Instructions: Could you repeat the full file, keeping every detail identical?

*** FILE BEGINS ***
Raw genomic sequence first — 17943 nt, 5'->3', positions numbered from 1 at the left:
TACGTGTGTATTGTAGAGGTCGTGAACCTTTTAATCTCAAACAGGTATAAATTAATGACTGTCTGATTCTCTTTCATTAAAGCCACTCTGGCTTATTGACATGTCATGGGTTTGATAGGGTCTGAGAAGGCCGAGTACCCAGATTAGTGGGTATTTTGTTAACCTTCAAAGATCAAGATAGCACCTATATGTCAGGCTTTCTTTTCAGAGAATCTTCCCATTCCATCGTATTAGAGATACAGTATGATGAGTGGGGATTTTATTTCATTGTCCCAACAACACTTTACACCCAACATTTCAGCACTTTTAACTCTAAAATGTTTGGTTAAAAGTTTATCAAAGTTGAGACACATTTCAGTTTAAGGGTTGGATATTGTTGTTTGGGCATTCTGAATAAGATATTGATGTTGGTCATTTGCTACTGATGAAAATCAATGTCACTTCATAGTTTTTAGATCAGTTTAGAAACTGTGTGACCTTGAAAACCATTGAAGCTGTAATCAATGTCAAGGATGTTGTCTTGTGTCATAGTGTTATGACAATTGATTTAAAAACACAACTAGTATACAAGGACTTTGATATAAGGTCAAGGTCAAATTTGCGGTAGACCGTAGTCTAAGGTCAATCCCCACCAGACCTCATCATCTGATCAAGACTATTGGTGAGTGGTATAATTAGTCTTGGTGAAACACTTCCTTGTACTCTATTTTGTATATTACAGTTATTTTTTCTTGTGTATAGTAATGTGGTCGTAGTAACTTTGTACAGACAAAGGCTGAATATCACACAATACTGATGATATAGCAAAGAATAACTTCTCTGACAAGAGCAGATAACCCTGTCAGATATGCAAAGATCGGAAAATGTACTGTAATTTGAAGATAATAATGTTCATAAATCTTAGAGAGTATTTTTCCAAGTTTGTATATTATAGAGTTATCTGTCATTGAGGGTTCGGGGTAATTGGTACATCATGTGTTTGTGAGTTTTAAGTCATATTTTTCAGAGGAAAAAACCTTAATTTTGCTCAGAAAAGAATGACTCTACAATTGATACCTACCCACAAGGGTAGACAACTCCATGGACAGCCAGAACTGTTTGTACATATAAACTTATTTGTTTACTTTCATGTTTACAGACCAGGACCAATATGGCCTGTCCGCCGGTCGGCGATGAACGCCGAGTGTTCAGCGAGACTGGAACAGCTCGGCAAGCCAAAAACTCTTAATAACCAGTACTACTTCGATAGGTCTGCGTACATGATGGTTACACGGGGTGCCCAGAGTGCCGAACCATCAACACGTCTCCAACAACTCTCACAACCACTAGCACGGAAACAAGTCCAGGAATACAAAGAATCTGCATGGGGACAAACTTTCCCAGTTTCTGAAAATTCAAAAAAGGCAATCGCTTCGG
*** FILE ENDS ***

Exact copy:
Raw genomic sequence first — 17943 nt, 5'->3', positions numbered from 1 at the left:
TACGTGTGTATTGTAGAGGTCGTGAACCTTTTAATCTCAAACAGGTATAAATTAATGACTGTCTGATTCTCTTTCATTAAAGCCACTCTGGCTTATTGACATGTCATGGGTTTGATAGGGTCTGAGAAGGCCGAGTACCCAGATTAGTGGGTATTTTGTTAACCTTCAAAGATCAAGATAGCACCTATATGTCAGGCTTTCTTTTCAGAGAATCTTCCCATTCCATCGTATTAGAGATACAGTATGATGAGTGGGGATTTTATTTCATTGTCCCAACAACACTTTACACCCAACATTTCAGCACTTTTAACTCTAAAATGTTTGGTTAAAAGTTTATCAAAGTTGAGACACATTTCAGTTTAAGGGTTGGATATTGTTGTTTGGGCATTCTGAATAAGATATTGATGTTGGTCATTTGCTACTGATGAAAATCAATGTCACTTCATAGTTTTTAGATCAGTTTAGAAACTGTGTGACCTTGAAAACCATTGAAGCTGTAATCAATGTCAAGGATGTTGTCTTGTGTCATAGTGTTATGACAATTGATTTAAAAACACAACTAGTATACAAGGACTTTGATATAAGGTCAAGGTCAAATTTGCGGTAGACCGTAGTCTAAGGTCAATCCCCACCAGACCTCATCATCTGATCAAGACTATTGGTGAGTGGTATAATTAGTCTTGGTGAAACACTTCCTTGTACTCTATTTTGTATATTACAGTTATTTTTTCTTGTGTATAGTAATGTGGTCGTAGTAACTTTGTACAGACAAAGGCTGAATATCACACAATACTGATGATATAGCAAAGAATAACTTCTCTGACAAGAGCAGATAACCCTGTCAGATATGCAAAGATCGGAAAATGTACTGTAATTTGAAGATAATAATGTTCATAAATCTTAGAGAGTATTTTTCCAAGTTTGTATATTATAGAGTTATCTGTCATTGAGGGTTCGGGGTAATTGGTACATCATGTGTTTGTGAGTTTTAAGTCATATTTTTCAGAGGAAAAAACCTTAATTTTGCTCAGAAAAGAATGACTCTACAATTGATACCTACCCACAAGGGTAGACAACTCCATGGACAGCCAGAACTGTTTGTACATATAAACTTATTTGTTTACTTTCATGTTTACAGACCAGGACCAATATGGCCTGTCCGCCGGTCGGCGATGAACGCCGAGTGTTCAGCGAGACTGGAACAGCTCGGCAAGCCAAAAACTCTTAATAACCAGTACTACTTCGATAGGTCTGCGTACATGATGGTTACACGGGGTGCCCAGAGTGCCGAACCATCAACACGTCTCCAACAACTCTCACAACCACTAGCACGGAAACAAGTCCAGGAATACAAAGAATCTGCATGGGGACAAACTTTCCCAGTTTCTGAAAATTCAAAAAAGGCAATCGCTTCGG